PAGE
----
The young Tobias and his mother Rosemary are on a road trip across the Midwest when their car boils over and stalls. While they are waiting for it to cool down on the side of the road, they hear a horn approaching; they watch helplessly as a large truck, which has lost its brakes, careens around a curve. They follow the truck down the highway, and by the time they get to the cliff where the truck has gone off the road and down into a ravine, a large crowd has gathered to observe the accident. At the bottom of the valley, the truck looks “pitifully small,” and Toby’s mother comforts him as they look down at the wreckage. Once the crowd clears out, Toby knows that the “time [is] right” to make a play on his mother’s sympathies; by the time they get back on the road, he has talked her into buying him several shiny souvenirs from the rest stop.
This introduction to the memoir, rather macabre in nature, sets up the dynamic between Tobias (who is mostly called “Jack”) and his mother, and it also foreshadows the painful and “pitiful” circumstances that are awaiting the two of them. Though they don’t yet realize it, they, too have lost control of their brakes, and are careening off the edges of their own former lives, into a dark, deep, and dangerous unknown.
The year is 1955, and Toby and his mother are driving from Florida to Utah to get away from a man his mother is afraid of—they also hope to get rich on uranium and “change [their] luck.” Their car is old and overheats every few hours. Still, they press onwards; Rosemary believes that everything will change for them once they get to the West. Rosemary grew up in Beverly Hills, in the days before the stock market crash. When she was a child, her family was extremely wealthy, and she believes that in Utah, where people are frenetically mining uranium and striking it in rich, she will be able to get back the life of comfort and ease she once knew. She also hopes to make up for the time she has lost during her “long affair with a violent man” in the five years since her marriage to Toby’s father dissolved.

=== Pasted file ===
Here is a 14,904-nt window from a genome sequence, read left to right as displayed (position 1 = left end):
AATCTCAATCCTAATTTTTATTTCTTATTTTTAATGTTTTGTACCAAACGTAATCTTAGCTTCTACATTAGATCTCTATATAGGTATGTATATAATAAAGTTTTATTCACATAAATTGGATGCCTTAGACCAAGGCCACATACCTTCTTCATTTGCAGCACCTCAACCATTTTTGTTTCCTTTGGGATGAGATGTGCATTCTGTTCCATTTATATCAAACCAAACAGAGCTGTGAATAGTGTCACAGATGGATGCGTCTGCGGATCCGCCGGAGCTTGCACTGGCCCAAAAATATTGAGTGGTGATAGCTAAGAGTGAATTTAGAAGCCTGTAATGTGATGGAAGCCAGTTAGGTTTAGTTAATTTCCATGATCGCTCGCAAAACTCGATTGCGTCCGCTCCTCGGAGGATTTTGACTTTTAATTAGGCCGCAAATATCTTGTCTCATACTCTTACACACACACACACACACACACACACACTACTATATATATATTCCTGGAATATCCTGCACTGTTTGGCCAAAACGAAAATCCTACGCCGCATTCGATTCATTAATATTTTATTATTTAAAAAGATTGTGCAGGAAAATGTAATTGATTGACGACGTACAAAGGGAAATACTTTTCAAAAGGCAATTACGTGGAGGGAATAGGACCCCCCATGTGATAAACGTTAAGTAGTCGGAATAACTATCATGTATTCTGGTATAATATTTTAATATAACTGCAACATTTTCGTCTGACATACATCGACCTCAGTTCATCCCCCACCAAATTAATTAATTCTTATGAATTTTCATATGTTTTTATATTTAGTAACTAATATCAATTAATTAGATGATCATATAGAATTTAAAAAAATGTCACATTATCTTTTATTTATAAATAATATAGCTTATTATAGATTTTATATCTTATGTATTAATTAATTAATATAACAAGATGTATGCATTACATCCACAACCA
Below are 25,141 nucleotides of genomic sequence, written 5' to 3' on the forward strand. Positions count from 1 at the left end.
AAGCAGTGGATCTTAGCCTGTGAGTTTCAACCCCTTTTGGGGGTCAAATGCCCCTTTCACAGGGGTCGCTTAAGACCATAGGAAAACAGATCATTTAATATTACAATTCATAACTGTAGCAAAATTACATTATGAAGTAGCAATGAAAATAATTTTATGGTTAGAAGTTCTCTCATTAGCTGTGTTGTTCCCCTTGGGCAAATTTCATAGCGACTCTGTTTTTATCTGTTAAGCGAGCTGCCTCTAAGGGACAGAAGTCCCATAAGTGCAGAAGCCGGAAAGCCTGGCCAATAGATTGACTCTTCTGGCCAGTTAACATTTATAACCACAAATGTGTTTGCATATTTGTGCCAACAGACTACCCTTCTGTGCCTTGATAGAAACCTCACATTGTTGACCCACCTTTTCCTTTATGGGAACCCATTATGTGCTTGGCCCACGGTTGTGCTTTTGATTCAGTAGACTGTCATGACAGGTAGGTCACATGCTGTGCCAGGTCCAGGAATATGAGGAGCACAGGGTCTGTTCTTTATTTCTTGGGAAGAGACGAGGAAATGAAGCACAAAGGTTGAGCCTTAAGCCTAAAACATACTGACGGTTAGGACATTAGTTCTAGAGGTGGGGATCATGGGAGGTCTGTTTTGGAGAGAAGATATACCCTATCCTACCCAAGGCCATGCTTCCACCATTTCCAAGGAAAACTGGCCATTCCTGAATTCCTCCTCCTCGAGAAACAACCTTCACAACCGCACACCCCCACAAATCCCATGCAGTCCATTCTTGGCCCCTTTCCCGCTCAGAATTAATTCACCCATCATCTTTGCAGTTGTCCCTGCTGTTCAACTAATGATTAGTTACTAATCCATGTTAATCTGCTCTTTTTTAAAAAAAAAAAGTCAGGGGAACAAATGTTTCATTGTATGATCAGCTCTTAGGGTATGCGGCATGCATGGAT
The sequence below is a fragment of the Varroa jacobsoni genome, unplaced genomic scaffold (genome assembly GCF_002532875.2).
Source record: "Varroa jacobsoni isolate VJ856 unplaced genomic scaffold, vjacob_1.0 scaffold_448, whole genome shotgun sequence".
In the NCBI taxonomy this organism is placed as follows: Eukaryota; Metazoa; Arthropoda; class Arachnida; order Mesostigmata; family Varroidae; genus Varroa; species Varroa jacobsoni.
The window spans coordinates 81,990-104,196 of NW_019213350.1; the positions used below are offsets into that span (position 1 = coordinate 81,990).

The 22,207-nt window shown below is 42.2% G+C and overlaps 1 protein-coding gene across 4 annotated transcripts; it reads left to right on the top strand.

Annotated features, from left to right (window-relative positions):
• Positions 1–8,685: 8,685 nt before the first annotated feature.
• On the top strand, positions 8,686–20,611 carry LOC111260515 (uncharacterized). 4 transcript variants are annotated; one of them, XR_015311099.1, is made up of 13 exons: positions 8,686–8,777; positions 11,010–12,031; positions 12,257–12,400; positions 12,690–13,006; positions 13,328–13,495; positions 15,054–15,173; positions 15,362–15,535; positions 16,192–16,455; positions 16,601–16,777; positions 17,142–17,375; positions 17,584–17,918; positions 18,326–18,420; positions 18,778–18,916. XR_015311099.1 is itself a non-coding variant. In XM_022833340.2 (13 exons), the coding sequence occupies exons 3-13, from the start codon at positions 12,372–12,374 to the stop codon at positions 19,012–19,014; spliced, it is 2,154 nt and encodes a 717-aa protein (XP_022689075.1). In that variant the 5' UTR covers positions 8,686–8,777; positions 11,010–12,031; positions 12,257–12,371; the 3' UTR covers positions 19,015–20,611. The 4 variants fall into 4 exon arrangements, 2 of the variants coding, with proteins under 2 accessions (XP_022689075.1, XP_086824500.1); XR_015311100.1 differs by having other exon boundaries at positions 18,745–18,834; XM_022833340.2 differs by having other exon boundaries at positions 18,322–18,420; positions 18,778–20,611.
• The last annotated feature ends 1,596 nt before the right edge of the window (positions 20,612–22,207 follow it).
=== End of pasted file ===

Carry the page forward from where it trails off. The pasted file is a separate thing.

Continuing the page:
Rosemary’s painful past is hinted at in stages during this passage—she is fleeing a “violent man,” and believes, because of her childhood wealth, that she is bound for success and luxury despite all evidence to the contrary. The patterns of neglect and violence in Rosemary’s life are established here, if only briefly and at arm’s length, in order to foreshadow the fact that Rosemary will soon become entrapped within these cycles once again.
The day after the truck goes over the cliff, Rosemary and Toby arrive in Utah, but find they are months too late—the uranium boom has filled up all the motels and places to stay, and there are no jobs. The boom has brought violence and crime to the state, and many locals tell Rosemary to keep moving West—there is nothing for her in Utah. Rosemary, however, decides to stay and try her luck; she buys a Geiger counter and a black light, tools to track uranium traces, and they head for Salt Lake City, where she hopes to get a job with a mining company. On the drive to Salt Lake, Toby and Rosemary sing at the top of their lungs. They are excited because their journey is, they believe, near its end.
Despite the pain and bad luck they have encountered so far on their road trip, Rosemary and Jack sing in a carefree, excited manner as they continue on. Within the first chapter, Wolff has established an atmosphere of instability and fear, while managing to render the road trip through the eyes of his own youth; as a fun adventure with his mother, and as a fresh start to both their lives.